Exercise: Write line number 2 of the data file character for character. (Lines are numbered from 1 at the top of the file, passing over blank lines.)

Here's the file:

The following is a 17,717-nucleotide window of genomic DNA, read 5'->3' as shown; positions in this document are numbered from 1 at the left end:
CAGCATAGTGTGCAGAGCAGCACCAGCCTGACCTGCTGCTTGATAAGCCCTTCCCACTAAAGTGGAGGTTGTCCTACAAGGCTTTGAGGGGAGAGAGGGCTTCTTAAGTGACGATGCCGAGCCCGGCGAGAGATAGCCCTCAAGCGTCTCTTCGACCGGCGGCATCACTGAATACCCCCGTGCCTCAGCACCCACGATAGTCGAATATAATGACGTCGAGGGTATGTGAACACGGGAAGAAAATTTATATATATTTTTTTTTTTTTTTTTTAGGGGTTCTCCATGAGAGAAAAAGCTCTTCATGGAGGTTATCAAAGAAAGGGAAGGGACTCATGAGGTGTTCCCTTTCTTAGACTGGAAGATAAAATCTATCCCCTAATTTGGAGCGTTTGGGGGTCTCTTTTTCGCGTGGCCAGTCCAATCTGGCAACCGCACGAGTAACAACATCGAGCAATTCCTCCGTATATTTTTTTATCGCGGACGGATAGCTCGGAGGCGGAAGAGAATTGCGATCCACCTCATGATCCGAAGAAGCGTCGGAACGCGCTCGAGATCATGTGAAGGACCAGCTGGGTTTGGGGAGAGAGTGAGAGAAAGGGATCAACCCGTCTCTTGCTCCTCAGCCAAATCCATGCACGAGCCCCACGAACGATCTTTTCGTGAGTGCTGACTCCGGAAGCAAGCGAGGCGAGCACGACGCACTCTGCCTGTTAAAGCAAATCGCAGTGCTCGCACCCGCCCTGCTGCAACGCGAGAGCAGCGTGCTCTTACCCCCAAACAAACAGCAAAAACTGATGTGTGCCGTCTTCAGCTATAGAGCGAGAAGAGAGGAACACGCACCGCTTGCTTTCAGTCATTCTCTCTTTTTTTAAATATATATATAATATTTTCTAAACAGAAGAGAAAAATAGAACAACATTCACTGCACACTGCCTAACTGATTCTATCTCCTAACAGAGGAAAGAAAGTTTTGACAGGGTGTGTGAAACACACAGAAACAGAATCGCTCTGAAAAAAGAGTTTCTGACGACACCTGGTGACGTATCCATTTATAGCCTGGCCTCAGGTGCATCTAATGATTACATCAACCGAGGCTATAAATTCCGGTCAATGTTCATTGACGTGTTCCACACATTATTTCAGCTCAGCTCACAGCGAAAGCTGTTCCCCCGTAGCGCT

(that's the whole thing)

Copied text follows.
CAGCATAGTGTGCAGAGCAGCACCAGCCTGACCTGCTGCTTGATAAGCCCTTCCCACTAAAGTGGAGGTTGTCCTACAAGGCTTTGAGGGGAGAGAGGGCTTCTTAAGTGACGATGCCGAGCCCGGCGAGAGATAGCCCTCAAGCGTCTCTTCGACCGGCGGCATCACTGAATACCCCCGTGCCTCAGCACCCACGATAGTCGAATATAATGACGTCGAGGGTATGTGAACACGGGAAGAAAATTTATATATATTTTTTTTTTTTTTTTTTAGGGGTTCTCCATGAGAGAAAAAGCTCTTCATGGAGGTTATCAAAGAAAGGGAAGGGACTCATGAGGTGTTCCCTTTCTTAGACTGGAAGATAAAATCTATCCCCTAATTTGGAGCGTTTGGGGGTCTCTTTTTCGCGTGGCCAGTCCAATCTGGCAACCGCACGAGTAACAACATCGAGCAATTCCTCCGTATATTTTTTTATCGCGGACGGATAGCTCGGAGGCGGAAGAGAATTGCGATCCACCTCATGATCCGAAGAAGCGTCGGAACGCGCTCGAGATCATGTGAAGGACCAGCTGGGTTTGGGGAGAGAGTGAGAGAAAGGGATCAACCCGTCTCTTGCTCCTCAGCCAAATCCATGCACGAGCCCCACGAACGATCTTTTCGTGAGTGCTGACTCCGGAAGCAAGCGAGGCGAGCACGACGCACTCTGCCTGTTAAAGCAAATCGCAGTGCTCGCACCCGCCCTGCTGCAACGCGAGAGCAGCGTGCTCTTACCCCCAAACAAACAGCAAAAACTGATGTGTGCCGTCTTCAGCTATAGAGCGAGAAGAGAGGAACACGCACCGCTTGCTTTCAGTCATTCTCTCTTTTTTTAAATATATATATAATATTTTCTAAACAGAAGAGAAAAATAGAACAACATTCACTGCACACTGCCTAACTGATTCTATCTCCTAACAGAGGAAAGAAAGTTTTGACAGGGTGTGTGAAACACACAGAAACAGAATCGCTCTGAAAAAAGAGTTTCTGACGACACCTGGTGACGTATCCATTTATAGCCTGGCCTCAGGTGCATCTAATGATTACATCAACCGAGGCTATAAATTCCGGTCAATGTTCATTGACGTGTTCCACACATTATTTCAGCTCAGCTCACAGCGAAAGCTGTTCCCCCGTAGCGCT